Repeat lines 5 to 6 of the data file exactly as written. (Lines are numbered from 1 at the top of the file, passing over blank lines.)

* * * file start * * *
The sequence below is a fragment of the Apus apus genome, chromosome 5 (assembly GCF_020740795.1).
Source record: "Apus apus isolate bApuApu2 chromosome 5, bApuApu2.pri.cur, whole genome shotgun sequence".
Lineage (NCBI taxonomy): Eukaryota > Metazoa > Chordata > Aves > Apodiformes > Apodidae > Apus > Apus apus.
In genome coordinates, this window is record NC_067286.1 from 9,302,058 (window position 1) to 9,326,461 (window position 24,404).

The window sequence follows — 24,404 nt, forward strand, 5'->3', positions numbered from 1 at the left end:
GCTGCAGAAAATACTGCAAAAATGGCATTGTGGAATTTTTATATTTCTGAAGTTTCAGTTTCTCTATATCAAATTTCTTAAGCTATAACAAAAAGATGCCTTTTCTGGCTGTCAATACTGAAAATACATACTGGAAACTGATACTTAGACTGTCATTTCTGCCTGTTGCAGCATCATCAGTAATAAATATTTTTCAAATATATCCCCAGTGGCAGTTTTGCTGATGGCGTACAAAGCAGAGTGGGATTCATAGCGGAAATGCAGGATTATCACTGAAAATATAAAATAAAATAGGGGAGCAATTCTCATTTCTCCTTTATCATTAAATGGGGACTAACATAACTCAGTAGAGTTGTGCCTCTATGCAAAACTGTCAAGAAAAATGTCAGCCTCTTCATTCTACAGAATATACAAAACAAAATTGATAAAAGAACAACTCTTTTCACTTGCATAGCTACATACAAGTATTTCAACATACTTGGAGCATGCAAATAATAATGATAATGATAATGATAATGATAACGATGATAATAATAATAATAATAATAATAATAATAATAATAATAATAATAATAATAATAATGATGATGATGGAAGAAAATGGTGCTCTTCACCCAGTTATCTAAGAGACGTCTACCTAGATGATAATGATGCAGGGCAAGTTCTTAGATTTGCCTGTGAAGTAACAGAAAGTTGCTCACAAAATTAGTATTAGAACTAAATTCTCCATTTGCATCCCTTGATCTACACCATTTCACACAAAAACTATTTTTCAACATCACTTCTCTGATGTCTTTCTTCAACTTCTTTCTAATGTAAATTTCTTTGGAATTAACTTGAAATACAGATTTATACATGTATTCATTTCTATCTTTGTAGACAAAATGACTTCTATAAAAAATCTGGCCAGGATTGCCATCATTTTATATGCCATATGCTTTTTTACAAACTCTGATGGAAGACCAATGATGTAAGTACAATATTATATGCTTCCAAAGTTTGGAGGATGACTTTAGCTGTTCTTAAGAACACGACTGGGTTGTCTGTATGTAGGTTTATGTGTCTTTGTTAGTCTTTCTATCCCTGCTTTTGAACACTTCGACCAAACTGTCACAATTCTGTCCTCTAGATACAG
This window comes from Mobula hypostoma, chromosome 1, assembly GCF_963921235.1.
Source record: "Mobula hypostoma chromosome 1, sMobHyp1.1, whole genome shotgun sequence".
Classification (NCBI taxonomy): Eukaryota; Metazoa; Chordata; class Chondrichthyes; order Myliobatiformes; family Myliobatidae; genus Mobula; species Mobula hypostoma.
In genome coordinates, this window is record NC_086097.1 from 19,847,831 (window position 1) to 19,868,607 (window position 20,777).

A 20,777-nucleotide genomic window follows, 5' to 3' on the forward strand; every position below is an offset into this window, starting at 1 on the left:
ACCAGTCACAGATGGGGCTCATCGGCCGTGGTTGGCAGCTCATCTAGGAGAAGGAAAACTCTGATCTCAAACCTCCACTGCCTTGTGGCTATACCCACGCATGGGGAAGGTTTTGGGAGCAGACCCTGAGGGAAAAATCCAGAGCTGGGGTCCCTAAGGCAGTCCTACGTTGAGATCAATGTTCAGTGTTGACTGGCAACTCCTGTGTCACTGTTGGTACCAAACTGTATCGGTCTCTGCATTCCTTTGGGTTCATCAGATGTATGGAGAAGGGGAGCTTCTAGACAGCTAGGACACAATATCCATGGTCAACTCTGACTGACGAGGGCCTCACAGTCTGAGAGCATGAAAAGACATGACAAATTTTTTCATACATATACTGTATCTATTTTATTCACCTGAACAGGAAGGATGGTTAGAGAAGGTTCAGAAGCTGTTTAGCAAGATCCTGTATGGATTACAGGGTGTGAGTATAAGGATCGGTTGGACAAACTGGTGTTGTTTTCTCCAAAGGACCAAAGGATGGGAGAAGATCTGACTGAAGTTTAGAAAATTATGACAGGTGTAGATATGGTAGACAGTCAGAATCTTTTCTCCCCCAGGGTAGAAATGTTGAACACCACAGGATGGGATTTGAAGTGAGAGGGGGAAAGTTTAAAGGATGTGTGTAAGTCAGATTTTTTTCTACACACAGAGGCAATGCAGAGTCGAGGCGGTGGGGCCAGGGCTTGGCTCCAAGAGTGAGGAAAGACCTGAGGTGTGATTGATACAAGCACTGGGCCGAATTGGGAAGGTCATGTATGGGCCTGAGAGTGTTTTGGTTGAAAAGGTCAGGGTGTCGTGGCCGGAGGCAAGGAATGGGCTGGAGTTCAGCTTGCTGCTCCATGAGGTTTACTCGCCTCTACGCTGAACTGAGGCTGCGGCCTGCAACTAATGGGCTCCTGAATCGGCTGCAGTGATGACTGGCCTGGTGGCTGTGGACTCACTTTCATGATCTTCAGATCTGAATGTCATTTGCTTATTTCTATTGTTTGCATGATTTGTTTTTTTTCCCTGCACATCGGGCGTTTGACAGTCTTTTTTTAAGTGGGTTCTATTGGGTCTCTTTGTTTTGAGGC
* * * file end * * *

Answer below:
The window sequence follows — 24,404 nt, forward strand, 5'->3', positions numbered from 1 at the left end:
GCTGCAGAAAATACTGCAAAAATGGCATTGTGGAATTTTTATATTTCTGAAGTTTCAGTTTCTCTATATCAAATTTCTTAAGCTATAACAAAAAGATGCCTTTTCTGGCTGTCAATACTGAAAATACATACTGGAAACTGATACTTAGACTGTCATTTCTGCCTGTTGCAGCATCATCAGTAATAAATATTTTTCAAATATATCCCCAGTGGCAGTTTTGCTGATGGCGTACAAAGCAGAGTGGGATTCATAGCGGAAATGCAGGATTATCACTGAAAATATAAAATAAAATAGGGGAGCAATTCTCATTTCTCCTTTATCATTAAATGGGGACTAACATAACTCAGTAGAGTTGTGCCTCTATGCAAAACTGTCAAGAAAAATGTCAGCCTCTTCATTCTACAGAATATACAAAACAAAATTGATAAAAGAACAACTCTTTTCACTTGCATAGCTACATACAAGTATTTCAACATACTTGGAGCATGCAAATAATAATGATAATGATAATGATAATGATAACGATGATAATAATAATAATAATAATAATAATAATAATAATAATAATAATAATAATAATAATGATGATGATGGAAGAAAATGGTGCTCTTCACCCAGTTATCTAAGAGACGTCTACCTAGATGATAATGATGCAGGGCAAGTTCTTAGATTTGCCTGTGAAGTAACAGAAAGTTGCTCACAAAATTAGTATTAGAACTAAATTCTCCATTTGCATCCCTTGATCTACACCATTTCACACAAAAACTATTTTTCAACATCACTTCTCTGATGTCTTTCTTCAACTTCTTTCTAATGTAAATTTCTTTGGAATTAACTTGAAATACAGATTTATACATGTATTCATTTCTATCTTTGTAGACAAAATGACTTCTATAAAAAATCTGGCCAGGATTGCCATCATTTTATATGCCATATGCTTTTTTACAAACTCTGATGGAAGACCAATGATGTAAGTACAATATTATATGCTTCCAAAGTTTGGAGGATGACTTTAGCTGTTCTTAAGAACACGACTGGGTTGTCTGTATGTAGGTTTATGTGTCTTTGTTAGTCTTTCTATCCCTGCTTTTGAACACTTCGACCAAACTGTCACAATTCTGTCCTCTAGATACAG